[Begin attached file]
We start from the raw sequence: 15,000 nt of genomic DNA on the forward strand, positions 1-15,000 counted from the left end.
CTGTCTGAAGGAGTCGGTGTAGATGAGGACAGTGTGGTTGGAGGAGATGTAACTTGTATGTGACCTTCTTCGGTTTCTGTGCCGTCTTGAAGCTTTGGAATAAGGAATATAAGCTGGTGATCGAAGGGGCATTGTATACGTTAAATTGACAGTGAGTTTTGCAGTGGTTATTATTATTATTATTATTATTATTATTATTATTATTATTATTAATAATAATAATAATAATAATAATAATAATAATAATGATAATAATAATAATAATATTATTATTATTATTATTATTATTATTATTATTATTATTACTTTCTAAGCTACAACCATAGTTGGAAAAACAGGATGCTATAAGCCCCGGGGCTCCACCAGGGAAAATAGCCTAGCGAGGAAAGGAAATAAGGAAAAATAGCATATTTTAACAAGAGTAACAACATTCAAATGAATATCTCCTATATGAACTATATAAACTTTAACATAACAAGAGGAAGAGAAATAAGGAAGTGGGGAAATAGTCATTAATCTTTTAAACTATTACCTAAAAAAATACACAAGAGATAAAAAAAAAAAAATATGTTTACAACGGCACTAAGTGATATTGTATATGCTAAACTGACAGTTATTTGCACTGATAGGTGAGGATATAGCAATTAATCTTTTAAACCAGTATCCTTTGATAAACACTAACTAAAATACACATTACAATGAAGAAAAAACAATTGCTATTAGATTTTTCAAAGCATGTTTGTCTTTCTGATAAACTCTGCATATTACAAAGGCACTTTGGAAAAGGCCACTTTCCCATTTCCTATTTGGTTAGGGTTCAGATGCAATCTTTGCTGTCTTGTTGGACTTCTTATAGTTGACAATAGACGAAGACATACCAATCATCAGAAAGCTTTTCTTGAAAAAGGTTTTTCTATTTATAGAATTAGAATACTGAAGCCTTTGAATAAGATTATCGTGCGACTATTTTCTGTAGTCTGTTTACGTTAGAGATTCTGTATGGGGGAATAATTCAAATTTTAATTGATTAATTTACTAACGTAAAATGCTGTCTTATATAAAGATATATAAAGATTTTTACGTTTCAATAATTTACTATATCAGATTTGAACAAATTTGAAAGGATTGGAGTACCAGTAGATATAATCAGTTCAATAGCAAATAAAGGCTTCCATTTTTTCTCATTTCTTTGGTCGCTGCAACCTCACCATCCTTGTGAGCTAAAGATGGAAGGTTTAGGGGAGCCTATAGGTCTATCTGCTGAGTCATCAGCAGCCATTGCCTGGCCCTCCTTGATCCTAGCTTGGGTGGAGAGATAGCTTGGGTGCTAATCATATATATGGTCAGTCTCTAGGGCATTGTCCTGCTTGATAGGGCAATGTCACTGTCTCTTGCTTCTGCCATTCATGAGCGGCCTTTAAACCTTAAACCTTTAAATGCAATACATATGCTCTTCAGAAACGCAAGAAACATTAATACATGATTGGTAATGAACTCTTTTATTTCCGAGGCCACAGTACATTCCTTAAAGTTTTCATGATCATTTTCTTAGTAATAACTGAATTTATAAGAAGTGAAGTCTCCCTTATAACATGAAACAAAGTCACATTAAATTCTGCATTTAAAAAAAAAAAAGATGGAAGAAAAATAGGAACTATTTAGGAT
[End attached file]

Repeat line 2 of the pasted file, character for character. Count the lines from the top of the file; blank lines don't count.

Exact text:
CTGTCTGAAGGAGTCGGTGTAGATGAGGACAGTGTGGTTGGAGGAGATGTAACTTGTATGTGACCTTCTTCGGTTTCTGTGCCGTCTTGAAGCTTTGGAATAAGGAATATAAGCTGGTGATCGAAGGGGCATTGTATACGTTAAATTGACAGTGAGTTTTGCAGTGGTTATTATTATTATTATTATTATTATTATTATTATTATTATTATTAATAATAATAATAATAATAATAATAATAATAATAATGATAATAATAATAATAATATTATTATTATTATTATTATTATTATTATTATTATTATTACTTTCTAAGCTACAACCATAGTTGGAAAAACAGGATGCTATAAGCCCCGGGGCTCCACCAGGGAAAATAGCCTAGCGAGGAAAGGAAATAAGGAAAAATAGCATATTTTAACAAGAGTAACAACATTCAAATGAATATCTCCTATATGAACTATATAAACTTTAACATAACAAGAGGAAGAGAAATAAGGAAGTGGGGAAATAGTCATTAATCTTTTAAACTATTACCTAAAAAAATACACAAGAGATAAAAAAAAAAAAATATGTTTACAACGGCACTAAGTGATATTGTATATGCTAAACTGACAGTTATTTGCACTGATAGGTGAGGATATAGCAATTAATCTTTTAAACCAGTATCCTTTGATAAACACTAACTAAAATACACATTACAATGAAGAAAAAACAATTGCTATTAGATTTTTCAAAGCATGTTTGTCTTTCTGATAAACTCTGCATATTACAAAGGCACTTTGGAAAAGGCCACTTTCCCATTTCCTATTTGGTTAGGGTTCAGATGCAATCTTTGCTGTCTTGTTGGACTTCTTATAGTTGACAATAGACGAAGACATACCAATCATCAGAAAGCTTTTCTTGAAAAAGGTTTTTCTATTTATAGAATTAGAATACTGAAGCCTTTGAATAAGATTATCGTGCGACTATTTTCTGTAGTCTGTTTACGTTAGAGATTCTGTATGGGGGAATAATTCAAATTTTAATTGATTAATTTACTAACGTAAAATGCTGTCTTATATAAAGATATATAAAGATTTTTACGTTTCAATAATTTACTATATCAGATTTGAACAAATTTGAAAGGATTGGAGTACCAGTAGATATAATCAGTTCAATAGCAAATAAAGGCTTCCATTTTTTCTCATTTCTTTGGTCGCTGCAACCTCACCATCCTTGTGAGCTAAAGATGGAAGGTTTAGGGGAGCCTATAGGTCTATCTGCTGAGTCATCAGCAGCCATTGCCTGGCCCTCCTTGATCCTAGCTTGGGTGGAGAGATAGCTTGGGTGCTAATCATATATATGGTCAGTCTCTAGGGCATTGTCCTGCTTGATAGGGCAATGTCACTGTCTCTTGCTTCTGCCATTCATGAGCGGCCTTTAAACCTTAAACCTTTAAATGCAATACATATGCTCTTCAGAAACGCAAGAAACATTAATACATGATTGGTAATGAACTCTTTTATTTCCGAGGCCACAGTACATTCCTTAAAGTTTTCATGATCATTTTCTTAGTAATAACTGAATTTATAAGAAGTGAAGTCTCCCTTATAACATGAAACAAAGTCACATTAAATTCTGCATTTAAAAAAAAAAAAGATGGAAGAAAAATAGGAACTATTTAGGAT